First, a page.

By: Diana Barnes-Brown for Wounds1
A new technique for wound care, known as hyperbaric wound therapy, is giving hope to those who have struggled with chronic wounds from diabetes, circulatory disorders, and certain types of wounds or injuries, as well as a variety of other causes.
The body’s ability to regenerate damaged skin is remarkable, but in some cases this natural ability is compromised by other factors. Circulatory disorders such as vascular malformations (circulatory strictures that do not grow properly) can cause skin ulcers that do not heal. Diabetics can suffer from nerve damage in their feet and legs, allows small wounds or irritations grow without notice. People with compromised immune function or healing ability, such as those who have autoimmune disorders, those exposed to radiation therapy, and the very old or young may be slow to recover from wounds because their bodies are not able to heal at the normal rate.
Also, certain kinds of wounds are particularly hard for the body to repair on its own, due to disturbances of blood flow, likelihood of infection, or the area of the body in which they occur. Wounds such as bites, pressure ulcers, traumatic injuries such as torn skin or crushing injuries are especially vulnerable to compromised healing, because of either the increased ability of bacteria to invade and grow in such wounds or the inability of the body to provide the blood flow necessary for healing.
Hyperbaric wound care is unique in that it uses oxygen therapy to heal wounds from the inside out, allowing patients a better chance at recovery by thwarting infection, and, in turn, potentially preventing the need to amputate limbs or remove the affected tissue.
Oxygen might seem like a mundane choice for a revolutionary new therapy, since it occurs all around us in the air we breathe. But oxygen only makes up about 20 percent of normal air (and much less in areas affected by pollution; anything lower than 7 percent is considered unable to sustain human life). In comparison, hyperbaric therapy is conducted by having patients breathe 100-percent oxygen, filling their bodies with the essential gas and thereby speeding circulation and flooding slow-to-heal areas with blood, in effect flushing away the bacteria and contaminates that prevent tissue from healing while providing oxygen-starved cells with some much-needed nourishment.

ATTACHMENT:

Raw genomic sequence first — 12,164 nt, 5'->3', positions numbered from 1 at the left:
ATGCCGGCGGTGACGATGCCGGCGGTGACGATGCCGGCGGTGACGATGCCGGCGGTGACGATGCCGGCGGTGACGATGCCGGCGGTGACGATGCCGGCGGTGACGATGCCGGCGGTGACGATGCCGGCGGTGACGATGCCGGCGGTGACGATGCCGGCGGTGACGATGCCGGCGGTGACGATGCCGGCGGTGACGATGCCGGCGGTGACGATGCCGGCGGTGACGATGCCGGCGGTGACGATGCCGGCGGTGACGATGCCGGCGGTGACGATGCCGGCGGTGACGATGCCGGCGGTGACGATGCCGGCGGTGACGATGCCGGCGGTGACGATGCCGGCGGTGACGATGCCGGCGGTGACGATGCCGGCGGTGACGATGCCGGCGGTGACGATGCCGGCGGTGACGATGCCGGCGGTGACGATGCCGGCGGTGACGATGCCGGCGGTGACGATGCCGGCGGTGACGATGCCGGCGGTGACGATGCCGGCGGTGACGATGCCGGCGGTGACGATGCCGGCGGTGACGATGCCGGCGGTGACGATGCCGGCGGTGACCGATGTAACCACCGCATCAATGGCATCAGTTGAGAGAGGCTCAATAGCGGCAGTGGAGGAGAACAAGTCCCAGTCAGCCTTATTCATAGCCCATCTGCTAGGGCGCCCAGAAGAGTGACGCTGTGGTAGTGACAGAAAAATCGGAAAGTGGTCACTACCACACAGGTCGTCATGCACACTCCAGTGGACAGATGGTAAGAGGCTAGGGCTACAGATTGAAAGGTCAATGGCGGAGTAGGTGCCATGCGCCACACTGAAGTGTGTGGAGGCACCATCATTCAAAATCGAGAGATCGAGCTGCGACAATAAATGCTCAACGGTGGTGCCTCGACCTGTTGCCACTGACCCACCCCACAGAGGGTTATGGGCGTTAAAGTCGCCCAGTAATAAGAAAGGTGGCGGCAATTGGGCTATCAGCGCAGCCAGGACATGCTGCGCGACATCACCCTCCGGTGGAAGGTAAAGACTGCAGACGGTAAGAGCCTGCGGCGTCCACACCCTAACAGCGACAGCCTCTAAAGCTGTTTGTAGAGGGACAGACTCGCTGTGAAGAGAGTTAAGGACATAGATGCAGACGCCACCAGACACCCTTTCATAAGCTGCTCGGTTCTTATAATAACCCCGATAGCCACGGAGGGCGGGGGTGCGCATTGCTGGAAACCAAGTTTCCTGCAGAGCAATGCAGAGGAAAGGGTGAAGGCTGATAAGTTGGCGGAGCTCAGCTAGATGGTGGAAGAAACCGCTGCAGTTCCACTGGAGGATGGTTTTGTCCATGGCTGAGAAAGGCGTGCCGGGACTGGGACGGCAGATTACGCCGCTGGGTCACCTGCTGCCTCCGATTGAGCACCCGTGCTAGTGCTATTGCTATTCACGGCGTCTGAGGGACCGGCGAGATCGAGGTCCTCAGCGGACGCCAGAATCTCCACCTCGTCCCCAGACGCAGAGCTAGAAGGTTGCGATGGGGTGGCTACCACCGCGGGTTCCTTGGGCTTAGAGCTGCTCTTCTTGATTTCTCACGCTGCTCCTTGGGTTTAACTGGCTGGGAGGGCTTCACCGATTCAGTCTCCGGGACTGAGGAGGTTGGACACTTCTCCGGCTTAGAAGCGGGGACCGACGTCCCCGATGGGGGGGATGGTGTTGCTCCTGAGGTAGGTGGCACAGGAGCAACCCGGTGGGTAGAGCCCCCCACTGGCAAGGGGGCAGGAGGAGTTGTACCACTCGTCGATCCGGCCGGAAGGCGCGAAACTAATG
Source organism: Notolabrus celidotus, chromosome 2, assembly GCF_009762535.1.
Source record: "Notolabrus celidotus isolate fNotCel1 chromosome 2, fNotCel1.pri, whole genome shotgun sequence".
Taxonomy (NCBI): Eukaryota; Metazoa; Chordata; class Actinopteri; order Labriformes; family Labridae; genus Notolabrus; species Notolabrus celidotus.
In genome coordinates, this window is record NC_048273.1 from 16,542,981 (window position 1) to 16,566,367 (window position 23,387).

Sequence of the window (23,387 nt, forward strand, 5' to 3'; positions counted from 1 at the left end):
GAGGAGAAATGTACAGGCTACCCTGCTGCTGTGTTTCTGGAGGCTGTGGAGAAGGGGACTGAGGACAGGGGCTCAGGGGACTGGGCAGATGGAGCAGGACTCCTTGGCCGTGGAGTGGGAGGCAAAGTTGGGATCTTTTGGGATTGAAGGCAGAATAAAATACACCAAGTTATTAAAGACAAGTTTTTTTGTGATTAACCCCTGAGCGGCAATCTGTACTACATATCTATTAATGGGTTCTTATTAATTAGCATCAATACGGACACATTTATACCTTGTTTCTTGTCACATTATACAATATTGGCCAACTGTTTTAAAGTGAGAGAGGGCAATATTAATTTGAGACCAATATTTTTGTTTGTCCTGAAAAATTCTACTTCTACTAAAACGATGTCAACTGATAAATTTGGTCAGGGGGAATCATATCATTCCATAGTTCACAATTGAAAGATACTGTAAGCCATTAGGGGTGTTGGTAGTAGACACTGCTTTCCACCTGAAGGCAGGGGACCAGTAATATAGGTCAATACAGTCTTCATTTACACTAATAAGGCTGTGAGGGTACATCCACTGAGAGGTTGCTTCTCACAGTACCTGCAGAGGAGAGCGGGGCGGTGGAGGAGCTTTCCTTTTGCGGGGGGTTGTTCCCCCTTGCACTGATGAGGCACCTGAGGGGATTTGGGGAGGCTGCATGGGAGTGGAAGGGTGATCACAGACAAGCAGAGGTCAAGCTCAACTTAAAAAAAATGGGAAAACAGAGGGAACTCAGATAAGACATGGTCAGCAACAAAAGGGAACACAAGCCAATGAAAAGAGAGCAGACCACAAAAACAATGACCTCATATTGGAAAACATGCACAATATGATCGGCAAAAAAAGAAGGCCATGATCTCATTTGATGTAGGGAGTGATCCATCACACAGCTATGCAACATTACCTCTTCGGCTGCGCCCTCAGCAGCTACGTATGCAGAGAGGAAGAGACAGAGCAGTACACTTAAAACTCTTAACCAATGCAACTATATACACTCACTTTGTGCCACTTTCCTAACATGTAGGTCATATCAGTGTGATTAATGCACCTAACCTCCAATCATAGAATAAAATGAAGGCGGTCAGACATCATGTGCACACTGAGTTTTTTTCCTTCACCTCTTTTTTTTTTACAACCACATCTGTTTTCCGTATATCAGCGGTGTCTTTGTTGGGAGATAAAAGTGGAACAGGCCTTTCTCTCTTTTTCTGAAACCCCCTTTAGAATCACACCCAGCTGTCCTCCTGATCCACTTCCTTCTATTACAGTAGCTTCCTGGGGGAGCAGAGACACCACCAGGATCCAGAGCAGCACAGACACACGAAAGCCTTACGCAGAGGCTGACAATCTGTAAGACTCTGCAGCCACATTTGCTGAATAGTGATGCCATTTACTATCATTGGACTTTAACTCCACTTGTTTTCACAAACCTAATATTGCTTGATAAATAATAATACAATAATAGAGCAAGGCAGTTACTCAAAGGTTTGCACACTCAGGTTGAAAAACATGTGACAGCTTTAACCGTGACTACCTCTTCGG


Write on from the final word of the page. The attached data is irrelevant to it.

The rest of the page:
The treatment uses a hyperbaric chamber, which is filled with 100-percent oxygen and pressurized. Treatment lasts for up to two hours and may be continued for a period of several weeks. Patients are enclosed in a clear chamber, and can see, and be seen by, others, as well as watch movies or television during their therapy.
Hyperbaric chambers have been used for years to treat SCUBA divers who get “the bends” (dangerous gas bubbles in the blood stream) from surfacing too quickly from deep dives, and a few years back, physicians and researchers began to experiment to see if they might have other applications.
Now, clinics and resources have popped up all over the United States. Patients can seek treatment and information at such facilities Duke University’s Center for Hyperbaric Medicine & Environmental Physiology in Durham NC, the UCLA Gonda Center for Wound Healing and Hyperbaric Medicine, and the Hyperbaric Wound Care and Lymphedema center at North Austin Medical Center, among others. The National Board of Diving and Hyperbaric Medical Technology based in Harvey, Louisiana is a non-profit organization that provides training for care-providers in the field.
Many doctors and health-care givers are optimistic about hyperbaric wound care, because they feel it will help patients’ bodies get the boost they need to emerge victorious in the battle with tough wounds.